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ANR: 20% of Companies Practice “Earnings Management”; Mitt Romney: Mortgage Deduction Protector; Muni Bonds Lobbyists Hit the Hill | 10.10.12

20% of US Firms Cook the Books During Earnings: Report [Yahoo]
In an anonymous survey of CFOs last year, the study found that at least 20% of companies are "managing" earnings and using aggressive accounting methods to legally alter the outcome of their earnings reports. […] Of the 20% of companies that manipulated their earnings to hit a target, Graham says, a surprising 40% did so to the downside, not the upside. Why would companies downplay their numbers? To pad and improve future quarters' earnings. "It does cause you to pause a little bit and think how should an investor interpret earnings numbers when they hear those announcements," says Graham.

Romney Refines Message on Taxes and Abortion [NYT]
Mr. Romney inched closer to filling in details of his sweeping tax cut plan, which Mr. Obama says would give huge breaks to the wealthy and raise the burdens on the middle class. Although Mr. Romney has insisted that he would lower tax rates with no loss in revenue by closing loopholes, he has never specified which ones, opening him to charges that he would do away with popular deductions for mortgage interest and charitable donations. But in an interview with CNN, Mr. Romney said he would protect those deductions, at least for the middle class. The problem is that doing so would make it harder to collect enough tax revenue, deepening the federal budget deficit, independent budget analysts say.

Facebook Fought SEC to Keep Mobile Risks Hidden Before IPO Crash [Bloomberg]
When Facebook Inc. (FB) filed its proposal Feb. 1 to go public, it touted the effectiveness of ads linked to customers’ friends, citing research from Nielsen, the audience-counting company. Barbara Jacobs, an assistant director for corporation finance at the U.S. Securities and Exchange Commission, was skeptical, as she and her staff vetted the filing to ensure Facebook had disclosed all material information to investors. The claim appeared to be drawn from marketing materials, not a Nielsen study, she wrote to Chief Financial Officer David Ebersman, 42. She gave him an ultimatum: Produce the study and provide Nielsen’s consent for use of the data — or don’t use it, she wrote to Ebersman on Feb. 28. Facebook dropped the reference after initial resistance. The incident was part of a two-and-a-half-month volley of messages among SEC officials, Ebersman and Facebook’s law firm Fenwick & West LLP. A dozen letters, published a month after the May 17 IPO on the SEC’s website, depict a management team hesitant to disclose information and still guessing at even rudimentary aspects of its business just weeks before the company held the largest-ever technology initial public offering. Many of the issues raised by the SEC and now unnerving investors were foreshadowed in the then-private correspondence between the SEC and Facebook.

Electronics chain Best Buy seeking new chief financial officer with Muehlbauer stepping down [AP]
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FASB Plans OCI Patch for Credit Risk Under Fair Value [CW]
FASB has reached some tentative decisions under its massive overhaul of financial instrument accounting that a company would present gains that materialize when its credit risk rises in “other comprehensive income,” a component of equity, rather than net income. An entity that accumulates gains and losses in OCI as a result would recognize those gains or losses through net income when it eventually settles the liability. […] “A company can be deteriorating in terms of its financial results but still be booking gains because the value of its debt is declining. So if historical debt on the balance sheet is trading down in price, it creates the illusion of a gain.” […] “There's still a lot of discussion on this.”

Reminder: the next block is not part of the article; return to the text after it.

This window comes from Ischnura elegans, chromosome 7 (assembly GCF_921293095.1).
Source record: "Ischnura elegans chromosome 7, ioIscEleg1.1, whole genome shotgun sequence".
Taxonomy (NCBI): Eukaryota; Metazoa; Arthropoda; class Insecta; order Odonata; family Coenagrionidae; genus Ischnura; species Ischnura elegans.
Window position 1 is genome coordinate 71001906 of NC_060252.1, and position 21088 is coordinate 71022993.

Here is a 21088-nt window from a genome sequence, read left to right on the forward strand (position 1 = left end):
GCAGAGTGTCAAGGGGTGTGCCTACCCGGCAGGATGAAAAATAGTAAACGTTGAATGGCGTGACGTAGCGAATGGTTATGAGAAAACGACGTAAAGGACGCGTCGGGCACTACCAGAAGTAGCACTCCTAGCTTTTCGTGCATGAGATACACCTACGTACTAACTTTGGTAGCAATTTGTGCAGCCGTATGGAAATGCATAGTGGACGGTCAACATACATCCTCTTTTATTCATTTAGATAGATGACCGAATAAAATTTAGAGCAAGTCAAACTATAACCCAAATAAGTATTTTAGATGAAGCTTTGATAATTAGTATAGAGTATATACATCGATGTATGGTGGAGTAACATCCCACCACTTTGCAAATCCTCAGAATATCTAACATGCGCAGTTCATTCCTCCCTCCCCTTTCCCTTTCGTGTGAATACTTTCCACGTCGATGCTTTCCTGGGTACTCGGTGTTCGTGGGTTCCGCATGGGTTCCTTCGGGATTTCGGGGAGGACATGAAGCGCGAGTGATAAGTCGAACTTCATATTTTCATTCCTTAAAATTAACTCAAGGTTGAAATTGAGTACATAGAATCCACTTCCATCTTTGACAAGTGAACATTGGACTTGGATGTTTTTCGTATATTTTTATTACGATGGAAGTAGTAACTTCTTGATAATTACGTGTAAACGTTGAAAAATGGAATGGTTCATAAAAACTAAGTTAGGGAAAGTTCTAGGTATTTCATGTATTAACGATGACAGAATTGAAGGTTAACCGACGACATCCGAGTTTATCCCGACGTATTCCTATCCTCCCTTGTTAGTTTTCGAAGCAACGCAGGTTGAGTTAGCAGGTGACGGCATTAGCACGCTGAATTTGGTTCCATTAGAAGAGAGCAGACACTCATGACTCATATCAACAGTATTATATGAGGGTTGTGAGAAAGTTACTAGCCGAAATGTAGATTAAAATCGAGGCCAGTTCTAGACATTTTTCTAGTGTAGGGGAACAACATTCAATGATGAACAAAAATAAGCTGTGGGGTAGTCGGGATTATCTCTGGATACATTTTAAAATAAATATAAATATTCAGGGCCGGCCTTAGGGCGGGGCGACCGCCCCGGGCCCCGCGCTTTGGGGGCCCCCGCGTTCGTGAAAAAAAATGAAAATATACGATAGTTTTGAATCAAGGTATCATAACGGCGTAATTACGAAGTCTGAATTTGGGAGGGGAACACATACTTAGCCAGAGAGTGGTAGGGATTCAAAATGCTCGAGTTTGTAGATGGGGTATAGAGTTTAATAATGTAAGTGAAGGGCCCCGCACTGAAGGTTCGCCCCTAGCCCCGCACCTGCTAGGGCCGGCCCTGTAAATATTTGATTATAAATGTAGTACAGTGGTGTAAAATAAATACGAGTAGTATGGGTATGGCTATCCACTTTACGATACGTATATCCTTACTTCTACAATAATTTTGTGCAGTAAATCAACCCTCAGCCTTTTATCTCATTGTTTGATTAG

New group launches to protect muni tax break [The Hill]
With Washington also looking for ways to reduce deficits, members of Municipal Bonds for America will continue to make the case that the tax exemption for the bonds helps fund needed public projects all around the country – and is not merely a tax break for the rich, as some detractors call it. Mike Nicholas, the chief executive of Bond Dealers of America, said the new coalition, which includes both government officials and bond issuers, would be able to offer a united front against the sort of proposals that have been coming from both sides of the aisle in recent months. “In just the last 12 months, you’ve seen proposals really attacking the tax exemption,” Nicholas told The Hill. “We’re really trying to get out ahead of curve here.

Marginal Tax Rates Matter More than Average Tax Rates [TaxVox]

Teasing over flatulence leads to deadly fight [WOIO]
Police say a 16-year-old girl is dead and another 16-year-old girl is in police custody.  Officials say the girls were fighting around 8 p.m. Wednesday at 4769 Walford Road in Warrensville Heights. According to witnesses the victim was teasing the suspect because she passed gas.  One thing led to another and fisticuffs began flying.  Witnesses also tell 19 Action News that several adults stood around and watched the whole thing go down, including the victim's stepfather.  But by the time he intervened, it was too late. Shaakira Dorsey collapsed once the fight was broken up.  EMS rushed her to the hospital, where she died. 

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